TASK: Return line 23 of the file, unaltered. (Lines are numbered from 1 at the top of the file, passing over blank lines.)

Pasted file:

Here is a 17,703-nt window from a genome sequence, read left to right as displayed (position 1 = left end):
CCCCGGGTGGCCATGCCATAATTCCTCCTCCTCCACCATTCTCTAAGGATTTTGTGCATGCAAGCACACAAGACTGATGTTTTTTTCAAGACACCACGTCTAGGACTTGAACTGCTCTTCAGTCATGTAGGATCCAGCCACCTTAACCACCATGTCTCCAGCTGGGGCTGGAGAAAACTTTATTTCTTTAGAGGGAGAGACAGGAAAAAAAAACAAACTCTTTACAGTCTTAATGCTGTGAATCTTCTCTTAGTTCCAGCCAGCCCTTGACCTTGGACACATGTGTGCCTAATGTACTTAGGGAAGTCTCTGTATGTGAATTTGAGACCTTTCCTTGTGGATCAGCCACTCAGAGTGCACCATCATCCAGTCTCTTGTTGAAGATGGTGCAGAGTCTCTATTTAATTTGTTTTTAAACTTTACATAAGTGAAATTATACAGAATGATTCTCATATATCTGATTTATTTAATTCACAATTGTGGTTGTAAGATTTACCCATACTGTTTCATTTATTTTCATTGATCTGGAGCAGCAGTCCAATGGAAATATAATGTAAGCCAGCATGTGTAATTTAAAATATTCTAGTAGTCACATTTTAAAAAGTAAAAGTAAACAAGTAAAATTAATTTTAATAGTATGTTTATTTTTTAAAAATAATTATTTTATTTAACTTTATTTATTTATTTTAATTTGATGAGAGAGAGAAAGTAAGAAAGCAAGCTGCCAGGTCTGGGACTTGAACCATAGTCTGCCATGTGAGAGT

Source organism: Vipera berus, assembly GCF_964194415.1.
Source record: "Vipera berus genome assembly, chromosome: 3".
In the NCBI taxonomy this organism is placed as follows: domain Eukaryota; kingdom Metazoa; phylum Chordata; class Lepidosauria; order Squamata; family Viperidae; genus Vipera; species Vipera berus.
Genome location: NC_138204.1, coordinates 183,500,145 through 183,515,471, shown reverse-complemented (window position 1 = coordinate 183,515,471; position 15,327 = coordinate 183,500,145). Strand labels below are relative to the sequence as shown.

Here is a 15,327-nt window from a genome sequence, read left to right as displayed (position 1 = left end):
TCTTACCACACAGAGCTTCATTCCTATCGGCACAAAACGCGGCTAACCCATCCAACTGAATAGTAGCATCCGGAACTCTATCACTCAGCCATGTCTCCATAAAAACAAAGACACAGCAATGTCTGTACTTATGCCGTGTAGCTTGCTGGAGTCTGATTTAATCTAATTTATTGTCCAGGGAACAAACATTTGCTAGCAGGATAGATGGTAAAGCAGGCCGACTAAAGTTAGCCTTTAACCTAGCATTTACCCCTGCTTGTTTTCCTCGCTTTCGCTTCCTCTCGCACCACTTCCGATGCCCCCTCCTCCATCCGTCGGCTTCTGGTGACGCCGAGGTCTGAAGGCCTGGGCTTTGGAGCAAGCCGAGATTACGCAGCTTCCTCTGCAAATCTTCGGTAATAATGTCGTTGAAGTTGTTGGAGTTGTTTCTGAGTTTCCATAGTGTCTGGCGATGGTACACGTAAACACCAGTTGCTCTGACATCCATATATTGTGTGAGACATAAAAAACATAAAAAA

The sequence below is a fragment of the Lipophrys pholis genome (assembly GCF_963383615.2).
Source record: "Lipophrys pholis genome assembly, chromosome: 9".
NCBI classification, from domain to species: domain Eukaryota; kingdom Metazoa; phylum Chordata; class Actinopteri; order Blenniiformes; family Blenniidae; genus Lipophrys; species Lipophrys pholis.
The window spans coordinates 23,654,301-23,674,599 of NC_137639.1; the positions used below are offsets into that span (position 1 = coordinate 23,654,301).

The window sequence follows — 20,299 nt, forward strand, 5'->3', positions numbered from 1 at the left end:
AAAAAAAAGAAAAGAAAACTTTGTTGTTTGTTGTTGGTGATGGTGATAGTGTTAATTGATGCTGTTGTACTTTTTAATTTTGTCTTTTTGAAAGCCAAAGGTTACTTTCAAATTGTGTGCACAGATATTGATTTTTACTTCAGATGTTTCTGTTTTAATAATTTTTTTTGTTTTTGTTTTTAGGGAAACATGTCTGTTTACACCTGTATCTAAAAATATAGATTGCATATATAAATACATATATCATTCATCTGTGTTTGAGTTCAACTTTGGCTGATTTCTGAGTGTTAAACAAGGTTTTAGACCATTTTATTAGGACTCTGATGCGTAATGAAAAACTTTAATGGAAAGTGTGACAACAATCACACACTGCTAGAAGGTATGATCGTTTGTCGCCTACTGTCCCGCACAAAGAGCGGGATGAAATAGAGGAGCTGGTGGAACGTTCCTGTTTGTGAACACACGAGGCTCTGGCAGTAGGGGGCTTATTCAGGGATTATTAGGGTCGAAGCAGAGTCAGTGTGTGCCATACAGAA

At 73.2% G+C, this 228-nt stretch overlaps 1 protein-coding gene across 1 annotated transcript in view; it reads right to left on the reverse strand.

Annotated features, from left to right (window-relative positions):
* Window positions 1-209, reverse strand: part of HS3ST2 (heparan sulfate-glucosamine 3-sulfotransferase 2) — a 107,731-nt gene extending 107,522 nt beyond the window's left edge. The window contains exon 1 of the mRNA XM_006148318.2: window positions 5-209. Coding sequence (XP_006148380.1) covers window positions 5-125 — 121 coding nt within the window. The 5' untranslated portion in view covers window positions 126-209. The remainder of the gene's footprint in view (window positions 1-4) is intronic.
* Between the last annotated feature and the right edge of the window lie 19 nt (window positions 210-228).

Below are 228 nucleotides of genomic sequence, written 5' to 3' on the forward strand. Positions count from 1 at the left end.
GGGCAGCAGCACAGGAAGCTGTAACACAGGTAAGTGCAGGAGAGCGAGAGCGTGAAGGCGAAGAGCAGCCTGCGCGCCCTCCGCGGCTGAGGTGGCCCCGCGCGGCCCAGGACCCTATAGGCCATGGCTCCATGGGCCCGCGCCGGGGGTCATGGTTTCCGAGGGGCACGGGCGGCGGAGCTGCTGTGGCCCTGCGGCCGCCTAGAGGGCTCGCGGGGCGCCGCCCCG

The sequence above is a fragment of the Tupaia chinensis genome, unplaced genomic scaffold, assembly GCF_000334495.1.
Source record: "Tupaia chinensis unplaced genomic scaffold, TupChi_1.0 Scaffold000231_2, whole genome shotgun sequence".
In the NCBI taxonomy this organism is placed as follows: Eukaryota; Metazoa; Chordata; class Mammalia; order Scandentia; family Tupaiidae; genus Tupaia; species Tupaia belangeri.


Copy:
In the NCBI taxonomy this organism is placed as follows: Eukaryota; Metazoa; Chordata; class Mammalia; order Scandentia; family Tupaiidae; genus Tupaia; species Tupaia belangeri.